What is syphilis?
STD involving multiple organ systems
What is the cause of syphilis?
Treponema pallidum, a spirochete with 6-14 regular spirals
What is the incidence of syphilis?
1. Third most commonly reported infectious disease in
2. Approximately 200,000 new cases reported annually
What are the four clinical stages of Syphilis?
What is the primary stage of Syphilis?
1. Chancre is painless
2. Indurated ulcer
3. Located at the site of exposure
What is the secondary stage of Syphilis?
1. Flu-like symptoms
2. Highly variable skin rash on palmar and plantar surfaces; mucous patches
What is the latent stage of syphilis?
Seropositive, but aysmptomatic
What is the tertiary stage of syphilis?
2. Cardiac insufficiency
3. aortic aneurysm
What are the serologic tests for syphilis?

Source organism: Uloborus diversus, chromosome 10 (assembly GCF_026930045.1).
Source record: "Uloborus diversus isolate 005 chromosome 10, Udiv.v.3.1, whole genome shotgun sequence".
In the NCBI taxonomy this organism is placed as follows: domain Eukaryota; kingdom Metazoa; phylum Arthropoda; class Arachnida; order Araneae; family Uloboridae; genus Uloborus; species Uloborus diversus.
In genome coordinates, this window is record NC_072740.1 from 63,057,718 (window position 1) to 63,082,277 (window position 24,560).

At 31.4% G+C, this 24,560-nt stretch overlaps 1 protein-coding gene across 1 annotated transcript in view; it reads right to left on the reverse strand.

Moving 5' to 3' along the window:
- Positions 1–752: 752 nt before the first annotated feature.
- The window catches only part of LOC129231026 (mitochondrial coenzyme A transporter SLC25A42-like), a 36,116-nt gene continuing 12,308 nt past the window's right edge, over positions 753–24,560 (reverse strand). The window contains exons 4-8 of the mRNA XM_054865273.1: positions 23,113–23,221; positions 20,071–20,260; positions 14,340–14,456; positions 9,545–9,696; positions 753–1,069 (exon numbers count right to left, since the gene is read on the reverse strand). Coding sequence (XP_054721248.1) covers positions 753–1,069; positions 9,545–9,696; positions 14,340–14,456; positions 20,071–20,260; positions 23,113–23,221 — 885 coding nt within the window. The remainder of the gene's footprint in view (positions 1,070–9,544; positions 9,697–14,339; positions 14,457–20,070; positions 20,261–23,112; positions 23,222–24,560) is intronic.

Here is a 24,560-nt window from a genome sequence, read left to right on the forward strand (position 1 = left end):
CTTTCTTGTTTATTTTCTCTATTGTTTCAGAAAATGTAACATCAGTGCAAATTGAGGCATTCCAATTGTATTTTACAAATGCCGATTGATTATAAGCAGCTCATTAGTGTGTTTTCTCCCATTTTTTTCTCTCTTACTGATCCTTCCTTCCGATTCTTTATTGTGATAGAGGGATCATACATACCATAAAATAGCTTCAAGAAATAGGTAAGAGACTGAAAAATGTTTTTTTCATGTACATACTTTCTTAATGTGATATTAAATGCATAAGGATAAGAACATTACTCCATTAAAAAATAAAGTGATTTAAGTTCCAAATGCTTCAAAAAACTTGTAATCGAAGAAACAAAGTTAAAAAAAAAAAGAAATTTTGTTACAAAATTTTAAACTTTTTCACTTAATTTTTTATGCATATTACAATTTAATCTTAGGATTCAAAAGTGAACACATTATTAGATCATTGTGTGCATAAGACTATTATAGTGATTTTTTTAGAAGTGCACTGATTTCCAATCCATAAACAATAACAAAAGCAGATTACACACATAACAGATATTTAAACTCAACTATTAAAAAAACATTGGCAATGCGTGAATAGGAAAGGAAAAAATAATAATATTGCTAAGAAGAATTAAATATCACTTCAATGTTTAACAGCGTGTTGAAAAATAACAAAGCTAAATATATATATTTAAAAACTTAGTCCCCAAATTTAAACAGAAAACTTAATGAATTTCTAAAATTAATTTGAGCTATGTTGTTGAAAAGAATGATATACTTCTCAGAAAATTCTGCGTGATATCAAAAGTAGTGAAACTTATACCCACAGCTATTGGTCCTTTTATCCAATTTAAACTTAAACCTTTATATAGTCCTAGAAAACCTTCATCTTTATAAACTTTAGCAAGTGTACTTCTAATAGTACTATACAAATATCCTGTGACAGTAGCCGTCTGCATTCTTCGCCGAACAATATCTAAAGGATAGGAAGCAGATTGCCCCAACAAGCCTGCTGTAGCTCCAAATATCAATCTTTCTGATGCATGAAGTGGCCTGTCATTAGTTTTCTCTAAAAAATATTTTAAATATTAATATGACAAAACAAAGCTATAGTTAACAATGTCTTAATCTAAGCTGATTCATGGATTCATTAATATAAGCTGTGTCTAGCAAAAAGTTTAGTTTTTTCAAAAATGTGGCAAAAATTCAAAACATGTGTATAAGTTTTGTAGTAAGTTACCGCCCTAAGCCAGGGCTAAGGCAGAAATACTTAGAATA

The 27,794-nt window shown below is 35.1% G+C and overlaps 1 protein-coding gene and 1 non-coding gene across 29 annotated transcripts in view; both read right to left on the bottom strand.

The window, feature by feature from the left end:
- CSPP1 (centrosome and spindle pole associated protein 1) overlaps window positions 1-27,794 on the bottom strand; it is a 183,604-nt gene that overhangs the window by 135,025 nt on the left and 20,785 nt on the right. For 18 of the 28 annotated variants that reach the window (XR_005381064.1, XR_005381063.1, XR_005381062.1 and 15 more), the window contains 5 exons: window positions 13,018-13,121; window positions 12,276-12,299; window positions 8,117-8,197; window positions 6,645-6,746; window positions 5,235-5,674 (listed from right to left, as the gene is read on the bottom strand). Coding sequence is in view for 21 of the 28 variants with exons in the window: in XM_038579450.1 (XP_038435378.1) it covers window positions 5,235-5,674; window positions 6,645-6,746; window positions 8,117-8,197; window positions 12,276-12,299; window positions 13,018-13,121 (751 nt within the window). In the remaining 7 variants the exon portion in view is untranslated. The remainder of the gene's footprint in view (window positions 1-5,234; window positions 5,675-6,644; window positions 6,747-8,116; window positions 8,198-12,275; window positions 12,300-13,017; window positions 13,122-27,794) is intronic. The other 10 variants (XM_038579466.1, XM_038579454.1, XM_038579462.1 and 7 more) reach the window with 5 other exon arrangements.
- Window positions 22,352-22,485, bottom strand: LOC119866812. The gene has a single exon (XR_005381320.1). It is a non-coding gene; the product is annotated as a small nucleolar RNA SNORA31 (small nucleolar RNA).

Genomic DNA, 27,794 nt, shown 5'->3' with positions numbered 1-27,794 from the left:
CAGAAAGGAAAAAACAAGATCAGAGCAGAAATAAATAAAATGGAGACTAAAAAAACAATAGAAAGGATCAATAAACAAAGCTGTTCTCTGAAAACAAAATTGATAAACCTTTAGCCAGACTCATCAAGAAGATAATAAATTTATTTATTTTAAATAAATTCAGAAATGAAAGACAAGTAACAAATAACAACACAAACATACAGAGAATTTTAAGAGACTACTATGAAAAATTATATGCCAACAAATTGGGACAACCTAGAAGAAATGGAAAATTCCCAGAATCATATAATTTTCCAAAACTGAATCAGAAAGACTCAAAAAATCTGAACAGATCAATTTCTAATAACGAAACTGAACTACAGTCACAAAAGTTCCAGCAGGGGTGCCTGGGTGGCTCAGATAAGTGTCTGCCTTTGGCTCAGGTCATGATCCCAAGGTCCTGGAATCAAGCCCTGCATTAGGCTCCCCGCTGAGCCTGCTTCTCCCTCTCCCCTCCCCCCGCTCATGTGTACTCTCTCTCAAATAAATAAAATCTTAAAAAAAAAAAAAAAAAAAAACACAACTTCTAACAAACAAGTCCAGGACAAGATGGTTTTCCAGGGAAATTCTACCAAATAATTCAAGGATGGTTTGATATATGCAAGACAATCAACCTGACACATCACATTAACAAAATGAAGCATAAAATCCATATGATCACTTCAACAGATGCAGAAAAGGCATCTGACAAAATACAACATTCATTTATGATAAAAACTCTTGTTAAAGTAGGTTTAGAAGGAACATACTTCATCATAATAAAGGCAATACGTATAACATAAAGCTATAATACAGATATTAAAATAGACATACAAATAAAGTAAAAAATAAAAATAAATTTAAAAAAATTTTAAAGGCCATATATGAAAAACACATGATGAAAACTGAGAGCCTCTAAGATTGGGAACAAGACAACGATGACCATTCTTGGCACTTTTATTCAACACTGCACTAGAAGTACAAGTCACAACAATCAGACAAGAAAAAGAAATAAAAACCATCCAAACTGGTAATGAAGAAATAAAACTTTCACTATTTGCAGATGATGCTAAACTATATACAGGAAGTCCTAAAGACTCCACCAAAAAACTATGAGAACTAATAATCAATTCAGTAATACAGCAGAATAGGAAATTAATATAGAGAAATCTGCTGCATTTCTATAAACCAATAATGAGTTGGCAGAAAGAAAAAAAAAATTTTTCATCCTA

1. Nontremponemal: VDRL/RPR
a. fluorescent treponemal antibody absorption
(FTA-ABS); confirms positive 85-95% of primary cases and 100% of secondary cases
b. microhemagglutenation assay for antibody to
T. Pallidum (MHA-TP)
What is the treatment of syphilis?
1. Primary, secondary, or early syphilis of less than
1 year duration
a. Benzathine penicillin G 2.4 million units IM
2. Late, latent, & indeterminate length;
a. Benzathine penicillin G 2.4 million units IM wkly x3wks
3. Penicillin allergic
a. doxycycline 100 mg PO 2xs dly or
b. erythromycin 500 mg PO 4xs dly
4. Report to health department
THIS SET IS OFTEN IN FOLDERS WITH...
Top 50 Drugs q FNP MUST KNOW
Part II - MUST Know NURSING FACTS (Neurosensory sy…
Kim's FNP Leik System Review
ATI Comprehensive/ NCLEX Review
YOU MIGHT ALSO LIKE...
Ch. 40 Sexually Transmited Diseases
Chapter 27 Genitourinary Tract Infections
Infectious Disease Lecture 18 STIs
Microbiology Test #2 Medical Moments Ndaluka
OTHER SETS BY THIS CREATOR
Top 50 Drugs q FNP MUST KNOW
Pharmacology Antibiotic "Cheat Sheet"
DEVELOPMENTAL MILESTONES MADE EASY